I used what was called hem-fir dimensional lumber. Although cedar will hold up longer, it can inhibit germination. So I would suggest using cedar only if your use transplants exclusively and it could be a problem with anything you direct seed (eg corn, beans squash, carrots, beets, radishes, cut-and-come-again greens)

I used 2x12s because I wanted the soil bed to be as deep as I could make them. It took a lot of soil  and compost to fill them though.

post #7 of 12





Edited by mattemma04 - 4/21/12 at 2:59pm
post #8 of 12

I don't garden this way now that I live in the country, but I used to.  When we were in suburbia I applied the square foot method but I used bricks for the frame work (just laid out, not morticed).  It was quick, easy, tidy looking and easy to rearrange.  You might even be able to luck out on free used bricks from construction like I did.

post #9 of 12

For the ground around my garden beds, we have old carpeting, turned upside down.  That is a tremendous help when it's just rained.  I don't have to slop around to get to my beds.  Keeps the weeds away, too.  Also, my FIL has been giving me some black plastic shelves that are used at Wmart in their garden center.  They have holes all in them and they use them under plants so they can water them and the extra water goes thru.  My FIL's son gets them for free and grinds them up to make the flooring for horse trailers.  Anyway, so far I have 3 and heard he just got me 5 or so more.  They are about 10 ft. long and 2 ft. wide.  I am using them around my freezer and livestock waterer beds for a really nice walkway!  I put these sheets of black vinyl my dh got for free years ago (a HUGE stack that we've used under roofing for the goat barn, as urine guards for the rabbit hutches, and many, many other things) to keep the weeds down.  I'm going for extremely low maintenance this year. 


My potato beds (made out of old fencing w/cardboard or newspaper at the bottom and on the sides to keep the dirt in) will go at the end of each of my longer wooden raised beds (20'x3') and butt up to the edge of the walkway.  That will remove 2 big areas where weeds would otherwise grow.  To harvest, the kids will cut the zip ties holding the fencing shut, and knock over the dirt pile and play find the potatoes.  Then we can shovel the remaining dirt into the other beds to reuse it. 


The last 2 weekends we've been raking the goat barn to fill the livestock containers.  A pile of old broken bricks went into the bottoms.  One more day of shoveling and hauling poo and we should be ready to put up those potato bins and get 'em filled w/taters.  Need to also get onions, carrots, beets, and turnips in by the light of the next full moon.  All root crops should be planted then, or so all the old timers say, and I listen when old timers speak around here!  We had to postpone our next bee meeting so everyone could plant!


p.s.  I live in the country but started raised bed gardening to save ourselves alot of work vs. the traditional row garden.  Too many weeds to fight all the time.  Plus we grow rocks under our soil like you would not believe, and there are few spots on our land to garden and I no longer believe in tilling.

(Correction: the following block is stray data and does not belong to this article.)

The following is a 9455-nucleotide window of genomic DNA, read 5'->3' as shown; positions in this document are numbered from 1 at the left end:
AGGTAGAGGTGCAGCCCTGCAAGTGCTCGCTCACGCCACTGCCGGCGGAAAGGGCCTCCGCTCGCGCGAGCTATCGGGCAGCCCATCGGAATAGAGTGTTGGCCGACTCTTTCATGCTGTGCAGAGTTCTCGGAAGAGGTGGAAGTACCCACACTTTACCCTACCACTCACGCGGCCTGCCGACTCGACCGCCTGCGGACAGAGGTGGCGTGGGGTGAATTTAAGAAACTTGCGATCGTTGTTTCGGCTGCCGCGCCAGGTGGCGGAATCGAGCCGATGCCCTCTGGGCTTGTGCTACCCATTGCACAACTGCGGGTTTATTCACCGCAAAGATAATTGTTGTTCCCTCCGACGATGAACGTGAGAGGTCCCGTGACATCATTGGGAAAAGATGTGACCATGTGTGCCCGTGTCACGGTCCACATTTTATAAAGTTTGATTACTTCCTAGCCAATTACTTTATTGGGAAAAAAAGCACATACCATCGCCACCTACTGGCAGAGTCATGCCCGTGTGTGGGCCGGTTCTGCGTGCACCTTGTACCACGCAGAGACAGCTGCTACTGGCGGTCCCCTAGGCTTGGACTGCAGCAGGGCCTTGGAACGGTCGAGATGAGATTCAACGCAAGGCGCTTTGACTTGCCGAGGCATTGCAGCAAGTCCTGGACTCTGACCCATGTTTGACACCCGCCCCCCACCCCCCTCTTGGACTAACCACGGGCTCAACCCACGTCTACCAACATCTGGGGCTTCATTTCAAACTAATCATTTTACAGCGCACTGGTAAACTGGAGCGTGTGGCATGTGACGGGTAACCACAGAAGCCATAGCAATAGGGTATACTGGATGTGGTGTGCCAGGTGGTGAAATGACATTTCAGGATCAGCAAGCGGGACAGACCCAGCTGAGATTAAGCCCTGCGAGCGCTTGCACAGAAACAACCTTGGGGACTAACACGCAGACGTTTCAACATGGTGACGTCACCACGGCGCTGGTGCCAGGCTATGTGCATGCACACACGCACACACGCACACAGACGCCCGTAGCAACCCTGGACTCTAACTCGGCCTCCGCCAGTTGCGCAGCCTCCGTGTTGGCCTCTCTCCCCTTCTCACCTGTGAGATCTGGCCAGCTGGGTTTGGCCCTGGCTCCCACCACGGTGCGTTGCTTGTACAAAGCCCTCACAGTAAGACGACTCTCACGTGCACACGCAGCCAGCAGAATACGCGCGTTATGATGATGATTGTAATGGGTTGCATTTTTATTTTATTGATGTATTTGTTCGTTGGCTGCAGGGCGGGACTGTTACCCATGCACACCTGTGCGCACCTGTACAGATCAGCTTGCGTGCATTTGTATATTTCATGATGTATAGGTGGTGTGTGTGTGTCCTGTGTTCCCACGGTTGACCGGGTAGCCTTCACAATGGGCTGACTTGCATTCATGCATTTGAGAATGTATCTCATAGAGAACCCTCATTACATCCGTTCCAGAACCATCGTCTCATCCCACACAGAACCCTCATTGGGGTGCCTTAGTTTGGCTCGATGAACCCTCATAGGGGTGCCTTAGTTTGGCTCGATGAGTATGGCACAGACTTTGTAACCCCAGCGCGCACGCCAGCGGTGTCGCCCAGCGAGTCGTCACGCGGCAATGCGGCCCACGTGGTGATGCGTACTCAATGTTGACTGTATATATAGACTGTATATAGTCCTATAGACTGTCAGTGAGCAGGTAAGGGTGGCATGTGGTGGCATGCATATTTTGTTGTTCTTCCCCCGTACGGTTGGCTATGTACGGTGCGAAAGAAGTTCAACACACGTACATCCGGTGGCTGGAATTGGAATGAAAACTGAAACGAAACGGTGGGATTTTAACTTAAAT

post #10 of 12
Originally Posted by Chicky2 View Post


p.s.  I live in the country but started raised bed gardening to save ourselves alot of work vs. the traditional row garden.  Too many weeds to fight all the time.  Plus we grow rocks under our soil like you would not believe, and there are few spots on our land to garden and I no longer believe in tilling.

There are lots more choices than this!  Actually, I do have many raised beds, but not square foot method (think long, narrow  enough to reach across raised beds), and I usually raise the height by without just raised soil or with hay bales or I even use the many rocks I take out.  Also, I've done a lot of no dig row gardens by killing the grass first with cardboard mulch and then direct planting transplants or loosening with a garden fork.  I've also dug but not tilled, just planting into sod. And occasionally, I hand till and add lots of organic matter. It all depends on the soil, what you're planting, etc. Weeds can be managed with mulch and weed barriers, even row covers help. I think in some circumstances, square foot gardening is still applicable to country living, but I grow for farmer's market and as a partial income, and I don't find I have adequate compost for all those raised beds, even with animals.  Eventually, I need to use some of the existing soil on the property to get the kid of output I want if I don't want the questionable monetary and environmental expense of purchased soil. 


Like I said, square foot gardening has it's place in the country, but just putting out there that not square foot gardening doesn't mean rows and tilling, or necessarily increased work. There are more choices out there! (I hydroponically grow micro-greens on jute with no artificial light, too!)

post #11 of 12

We're using the cinder block beds this year.  also we're going to tripod all the viney plants.  Last year half our yard was pumpkin and zucchini vines. 

post #12 of 12

My boxes are over 5 years old and just now have a few places that are looking like they will need to be replaced. Love the SFG method and highly recommend it.